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Philippines

Philippine prelate bids to save Christmas dawn Masses

Manila apostolic administrator calls for easing of curfew to allow people to attend traditional Masses

Joseph Peter Calleja, Manila

Joseph Peter Calleja, Manila

Updated: October 21, 2020 09:02 AM GMT
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Philippine prelate bids to save Christmas dawn Masses

Manila apostolic administrator, Bishop Broderick Pabillo wants an adjustment to an anti-Covid-19 curfew in manila to allow Catholics to attend pre-dawn Masses in the run-up to Christmas. (Photo: UCA News)  

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A Catholic bishop has called on authorities in the Philippine capital Manila to adjust curfew hours to allow churchgoers to attend simbang gabi or dawn masses from Dec. 16 until Dec. 24.

Manila apostolic administrator, Bishop Broderick Pabillo, told Radio Veritas he has written to Manila’s chief executive, Isko Moreno Domagoso to end the curfew at 3:30 a.m. instead of 4 a.m. to allow churchgoers to leave their homes to attend the masses.

Simbang gabi is a Filipino term for “night Mass” which is composed of a nine-day series of Masses celebrated before Christmas.

The masses are traditionally held between 3:00 to 5:00 every morning between Dec. 16 and Dec. 24. The last Mass on Christmas Eve is called Misa de Gallo or the “rooster’s Mass”, which refers to the cock crowing at dawn.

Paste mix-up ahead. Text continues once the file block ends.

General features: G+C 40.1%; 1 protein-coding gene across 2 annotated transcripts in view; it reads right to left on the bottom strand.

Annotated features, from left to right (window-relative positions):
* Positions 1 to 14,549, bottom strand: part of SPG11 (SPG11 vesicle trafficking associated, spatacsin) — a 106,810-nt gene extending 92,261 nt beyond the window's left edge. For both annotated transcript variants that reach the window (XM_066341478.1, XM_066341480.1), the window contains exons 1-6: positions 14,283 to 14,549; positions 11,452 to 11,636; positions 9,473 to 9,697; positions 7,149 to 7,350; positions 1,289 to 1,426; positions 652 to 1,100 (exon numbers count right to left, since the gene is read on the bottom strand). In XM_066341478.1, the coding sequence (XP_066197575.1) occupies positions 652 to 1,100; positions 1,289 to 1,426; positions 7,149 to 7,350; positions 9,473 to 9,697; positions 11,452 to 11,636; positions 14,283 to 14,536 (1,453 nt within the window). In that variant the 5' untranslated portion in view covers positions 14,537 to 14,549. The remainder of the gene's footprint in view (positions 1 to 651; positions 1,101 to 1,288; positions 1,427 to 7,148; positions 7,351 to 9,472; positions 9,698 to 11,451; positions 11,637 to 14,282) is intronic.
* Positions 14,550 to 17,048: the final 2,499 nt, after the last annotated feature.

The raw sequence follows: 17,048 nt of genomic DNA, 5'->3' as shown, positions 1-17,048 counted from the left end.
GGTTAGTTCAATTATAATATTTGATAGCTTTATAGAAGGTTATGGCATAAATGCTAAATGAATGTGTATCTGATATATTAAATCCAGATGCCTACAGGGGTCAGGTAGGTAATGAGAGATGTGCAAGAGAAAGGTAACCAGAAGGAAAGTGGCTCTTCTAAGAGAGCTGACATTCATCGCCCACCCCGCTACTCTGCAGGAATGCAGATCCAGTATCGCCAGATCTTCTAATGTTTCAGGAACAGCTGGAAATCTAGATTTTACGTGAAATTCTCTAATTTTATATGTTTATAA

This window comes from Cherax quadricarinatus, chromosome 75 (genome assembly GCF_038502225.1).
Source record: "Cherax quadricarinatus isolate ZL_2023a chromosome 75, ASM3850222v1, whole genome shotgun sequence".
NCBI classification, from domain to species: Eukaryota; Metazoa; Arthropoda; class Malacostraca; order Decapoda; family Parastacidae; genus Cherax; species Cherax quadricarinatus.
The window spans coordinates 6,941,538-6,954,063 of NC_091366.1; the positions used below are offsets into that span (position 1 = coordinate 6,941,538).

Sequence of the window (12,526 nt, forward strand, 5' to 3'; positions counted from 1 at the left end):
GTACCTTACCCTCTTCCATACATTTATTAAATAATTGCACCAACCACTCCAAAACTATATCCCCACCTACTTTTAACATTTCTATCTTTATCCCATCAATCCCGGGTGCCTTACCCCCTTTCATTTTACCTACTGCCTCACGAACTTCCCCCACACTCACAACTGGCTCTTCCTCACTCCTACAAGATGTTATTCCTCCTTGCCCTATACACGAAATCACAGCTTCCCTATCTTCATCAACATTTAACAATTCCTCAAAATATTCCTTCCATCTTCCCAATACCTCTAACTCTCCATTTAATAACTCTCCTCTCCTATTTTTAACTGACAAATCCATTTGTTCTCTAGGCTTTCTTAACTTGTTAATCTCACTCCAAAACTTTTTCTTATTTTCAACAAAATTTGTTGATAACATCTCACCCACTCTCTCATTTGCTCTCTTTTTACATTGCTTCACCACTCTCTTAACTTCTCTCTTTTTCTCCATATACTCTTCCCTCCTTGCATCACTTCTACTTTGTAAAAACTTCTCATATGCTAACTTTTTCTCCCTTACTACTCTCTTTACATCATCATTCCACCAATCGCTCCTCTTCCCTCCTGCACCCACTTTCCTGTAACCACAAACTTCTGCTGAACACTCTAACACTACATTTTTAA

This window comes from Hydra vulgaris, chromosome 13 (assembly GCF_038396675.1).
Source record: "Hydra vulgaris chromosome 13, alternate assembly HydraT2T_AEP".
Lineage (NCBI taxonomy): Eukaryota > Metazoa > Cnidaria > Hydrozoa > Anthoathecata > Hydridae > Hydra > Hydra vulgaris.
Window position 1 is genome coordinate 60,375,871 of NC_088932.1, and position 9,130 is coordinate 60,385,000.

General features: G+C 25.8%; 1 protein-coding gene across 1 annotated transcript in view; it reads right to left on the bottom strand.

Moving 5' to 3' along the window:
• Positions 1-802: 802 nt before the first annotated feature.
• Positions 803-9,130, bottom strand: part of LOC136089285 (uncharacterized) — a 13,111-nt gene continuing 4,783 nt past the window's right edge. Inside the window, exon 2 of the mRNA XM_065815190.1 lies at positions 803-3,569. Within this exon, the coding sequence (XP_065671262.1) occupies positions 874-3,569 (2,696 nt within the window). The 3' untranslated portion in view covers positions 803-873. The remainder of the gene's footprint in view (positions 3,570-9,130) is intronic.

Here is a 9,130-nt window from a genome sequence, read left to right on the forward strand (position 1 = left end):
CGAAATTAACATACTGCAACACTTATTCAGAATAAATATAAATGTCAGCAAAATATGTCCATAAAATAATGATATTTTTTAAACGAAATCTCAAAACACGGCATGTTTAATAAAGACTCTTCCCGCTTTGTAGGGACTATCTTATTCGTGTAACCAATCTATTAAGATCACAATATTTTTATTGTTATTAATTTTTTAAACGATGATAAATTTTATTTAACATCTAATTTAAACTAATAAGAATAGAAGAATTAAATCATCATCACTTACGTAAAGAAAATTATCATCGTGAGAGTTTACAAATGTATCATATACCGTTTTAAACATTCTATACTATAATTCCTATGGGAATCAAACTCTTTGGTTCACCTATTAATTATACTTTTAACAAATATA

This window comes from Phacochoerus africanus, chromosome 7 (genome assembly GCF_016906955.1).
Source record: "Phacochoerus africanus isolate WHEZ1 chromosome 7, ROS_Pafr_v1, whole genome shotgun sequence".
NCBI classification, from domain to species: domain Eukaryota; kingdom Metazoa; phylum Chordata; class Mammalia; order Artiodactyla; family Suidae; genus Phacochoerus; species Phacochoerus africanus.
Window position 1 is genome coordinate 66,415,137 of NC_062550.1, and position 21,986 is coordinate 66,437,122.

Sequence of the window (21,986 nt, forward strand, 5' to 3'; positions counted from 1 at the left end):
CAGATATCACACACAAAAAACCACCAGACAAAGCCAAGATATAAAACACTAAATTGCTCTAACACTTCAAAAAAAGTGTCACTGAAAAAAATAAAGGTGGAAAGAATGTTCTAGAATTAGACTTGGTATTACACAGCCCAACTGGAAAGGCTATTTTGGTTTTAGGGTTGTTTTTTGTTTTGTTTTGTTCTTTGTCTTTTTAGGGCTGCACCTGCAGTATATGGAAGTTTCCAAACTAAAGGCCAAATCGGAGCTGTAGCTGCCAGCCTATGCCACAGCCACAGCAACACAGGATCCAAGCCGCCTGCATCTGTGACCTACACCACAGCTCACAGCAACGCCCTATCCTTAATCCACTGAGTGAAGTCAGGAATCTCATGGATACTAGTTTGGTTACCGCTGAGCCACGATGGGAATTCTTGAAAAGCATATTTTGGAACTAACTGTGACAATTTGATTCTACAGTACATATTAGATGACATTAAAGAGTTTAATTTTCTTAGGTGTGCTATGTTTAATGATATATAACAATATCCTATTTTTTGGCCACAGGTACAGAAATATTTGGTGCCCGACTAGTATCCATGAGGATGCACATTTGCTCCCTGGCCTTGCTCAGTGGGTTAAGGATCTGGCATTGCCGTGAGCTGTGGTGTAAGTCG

Bishop Pabillo said Filipino traditions must be observed especially if they bring hope and inspiration to churchgoers.

“Traditions like these [simbang gabi] have a long history and are deeply embedded in our Filipino culture. They are not merely practices but an expression of love and faith of the Filipino people. Something that we direly need of during this pandemic,” he said.

Government authorities have allowed thirty percent seating capacity in Manila churches while a uniform curfew has been imposed as part of quarantine protocols.

Bishop Pabillo has said that while it was important to curb the spread of the virus through science, a spiritual dimension was also important.

“We are not mere scientific beings. We are also spiritual beings and it is faith that sustains us during this pandemic. Without our faith, we can easily break and lose hope, without it, we can easily surrender and say ‘everything is over’,” he said.

The Filipino prelate said he was happy that churches had held Masses in the evening to accommodate the needs of Catholics with different work schedules.

“We are just waiting for the response of the [local authorirties], especially about the curfew. If masses could be adjusted in the evenings, why can’t we do it early in the morning provided physical distancing measures are followed,” Bishop Pabillo said.

Manila churchgoers were backing Bishop Pabillo’s efforts

“We also need to nourish our spirits as well as our bodies. During this pandemic, we hear so much about deaths and depression. Going to church and celebrating Mass will help ease our problems,” one parishioner, Teresa Javier, told UCA News.

Government officials themselves need the spiritual nourishment that Bishop Pabillo was referring to in order to serve the people “better” and make the common good a priority, she said.

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